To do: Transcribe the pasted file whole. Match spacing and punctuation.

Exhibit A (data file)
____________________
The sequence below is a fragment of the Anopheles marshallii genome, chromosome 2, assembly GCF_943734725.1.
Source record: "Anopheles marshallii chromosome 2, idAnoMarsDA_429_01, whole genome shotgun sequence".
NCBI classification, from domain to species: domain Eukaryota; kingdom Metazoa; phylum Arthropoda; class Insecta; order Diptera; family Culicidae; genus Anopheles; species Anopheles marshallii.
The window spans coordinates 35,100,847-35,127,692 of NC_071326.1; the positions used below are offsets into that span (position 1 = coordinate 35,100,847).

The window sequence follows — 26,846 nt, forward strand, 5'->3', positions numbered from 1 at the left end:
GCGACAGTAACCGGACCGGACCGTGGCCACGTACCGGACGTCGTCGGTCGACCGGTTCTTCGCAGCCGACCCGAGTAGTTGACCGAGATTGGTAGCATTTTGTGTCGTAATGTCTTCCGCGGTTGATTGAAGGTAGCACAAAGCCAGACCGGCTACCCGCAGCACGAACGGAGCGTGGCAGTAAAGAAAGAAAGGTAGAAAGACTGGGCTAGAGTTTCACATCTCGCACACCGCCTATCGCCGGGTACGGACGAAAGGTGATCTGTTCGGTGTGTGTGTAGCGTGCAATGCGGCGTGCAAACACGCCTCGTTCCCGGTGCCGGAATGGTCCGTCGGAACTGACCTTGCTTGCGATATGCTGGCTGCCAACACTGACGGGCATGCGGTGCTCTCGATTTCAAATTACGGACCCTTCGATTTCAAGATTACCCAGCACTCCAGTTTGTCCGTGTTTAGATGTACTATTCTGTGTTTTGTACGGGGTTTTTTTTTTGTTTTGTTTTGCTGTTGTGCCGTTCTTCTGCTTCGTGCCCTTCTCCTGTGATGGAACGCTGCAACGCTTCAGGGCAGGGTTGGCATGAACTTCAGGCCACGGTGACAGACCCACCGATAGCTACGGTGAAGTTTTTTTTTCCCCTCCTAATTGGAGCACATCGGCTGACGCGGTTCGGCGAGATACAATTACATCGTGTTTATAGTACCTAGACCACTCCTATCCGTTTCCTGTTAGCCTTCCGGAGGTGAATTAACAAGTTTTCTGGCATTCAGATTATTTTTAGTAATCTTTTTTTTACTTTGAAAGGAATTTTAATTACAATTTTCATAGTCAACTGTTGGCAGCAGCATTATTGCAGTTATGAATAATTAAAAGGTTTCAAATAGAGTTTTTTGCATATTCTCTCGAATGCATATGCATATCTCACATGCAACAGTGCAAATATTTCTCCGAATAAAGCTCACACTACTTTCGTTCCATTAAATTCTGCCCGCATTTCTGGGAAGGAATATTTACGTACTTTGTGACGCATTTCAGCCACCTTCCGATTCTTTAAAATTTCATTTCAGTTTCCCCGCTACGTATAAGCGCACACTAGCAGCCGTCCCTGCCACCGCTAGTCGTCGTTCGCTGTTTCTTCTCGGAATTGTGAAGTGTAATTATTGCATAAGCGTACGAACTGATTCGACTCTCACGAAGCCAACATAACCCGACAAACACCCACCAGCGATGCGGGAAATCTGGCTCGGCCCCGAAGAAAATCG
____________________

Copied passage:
The sequence below is a fragment of the Anopheles marshallii genome, chromosome 2, assembly GCF_943734725.1.
Source record: "Anopheles marshallii chromosome 2, idAnoMarsDA_429_01, whole genome shotgun sequence".
NCBI classification, from domain to species: domain Eukaryota; kingdom Metazoa; phylum Arthropoda; class Insecta; order Diptera; family Culicidae; genus Anopheles; species Anopheles marshallii.
The window spans coordinates 35,100,847-35,127,692 of NC_071326.1; the positions used below are offsets into that span (position 1 = coordinate 35,100,847).

The window sequence follows — 26,846 nt, forward strand, 5'->3', positions numbered from 1 at the left end:
GCGACAGTAACCGGACCGGACCGTGGCCACGTACCGGACGTCGTCGGTCGACCGGTTCTTCGCAGCCGACCCGAGTAGTTGACCGAGATTGGTAGCATTTTGTGTCGTAATGTCTTCCGCGGTTGATTGAAGGTAGCACAAAGCCAGACCGGCTACCCGCAGCACGAACGGAGCGTGGCAGTAAAGAAAGAAAGGTAGAAAGACTGGGCTAGAGTTTCACATCTCGCACACCGCCTATCGCCGGGTACGGACGAAAGGTGATCTGTTCGGTGTGTGTGTAGCGTGCAATGCGGCGTGCAAACACGCCTCGTTCCCGGTGCCGGAATGGTCCGTCGGAACTGACCTTGCTTGCGATATGCTGGCTGCCAACACTGACGGGCATGCGGTGCTCTCGATTTCAAATTACGGACCCTTCGATTTCAAGATTACCCAGCACTCCAGTTTGTCCGTGTTTAGATGTACTATTCTGTGTTTTGTACGGGGTTTTTTTTTTGTTTTGTTTTGCTGTTGTGCCGTTCTTCTGCTTCGTGCCCTTCTCCTGTGATGGAACGCTGCAACGCTTCAGGGCAGGGTTGGCATGAACTTCAGGCCACGGTGACAGACCCACCGATAGCTACGGTGAAGTTTTTTTTTCCCCTCCTAATTGGAGCACATCGGCTGACGCGGTTCGGCGAGATACAATTACATCGTGTTTATAGTACCTAGACCACTCCTATCCGTTTCCTGTTAGCCTTCCGGAGGTGAATTAACAAGTTTTCTGGCATTCAGATTATTTTTAGTAATCTTTTTTTTACTTTGAAAGGAATTTTAATTACAATTTTCATAGTCAACTGTTGGCAGCAGCATTATTGCAGTTATGAATAATTAAAAGGTTTCAAATAGAGTTTTTTGCATATTCTCTCGAATGCATATGCATATCTCACATGCAACAGTGCAAATATTTCTCCGAATAAAGCTCACACTACTTTCGTTCCATTAAATTCTGCCCGCATTTCTGGGAAGGAATATTTACGTACTTTGTGACGCATTTCAGCCACCTTCCGATTCTTTAAAATTTCATTTCAGTTTCCCCGCTACGTATAAGCGCACACTAGCAGCCGTCCCTGCCACCGCTAGTCGTCGTTCGCTGTTTCTTCTCGGAATTGTGAAGTGTAATTATTGCATAAGCGTACGAACTGATTCGACTCTCACGAAGCCAACATAACCCGACAAACACCCACCAGCGATGCGGGAAATCTGGCTCGGCCCCGAAGAAAATCG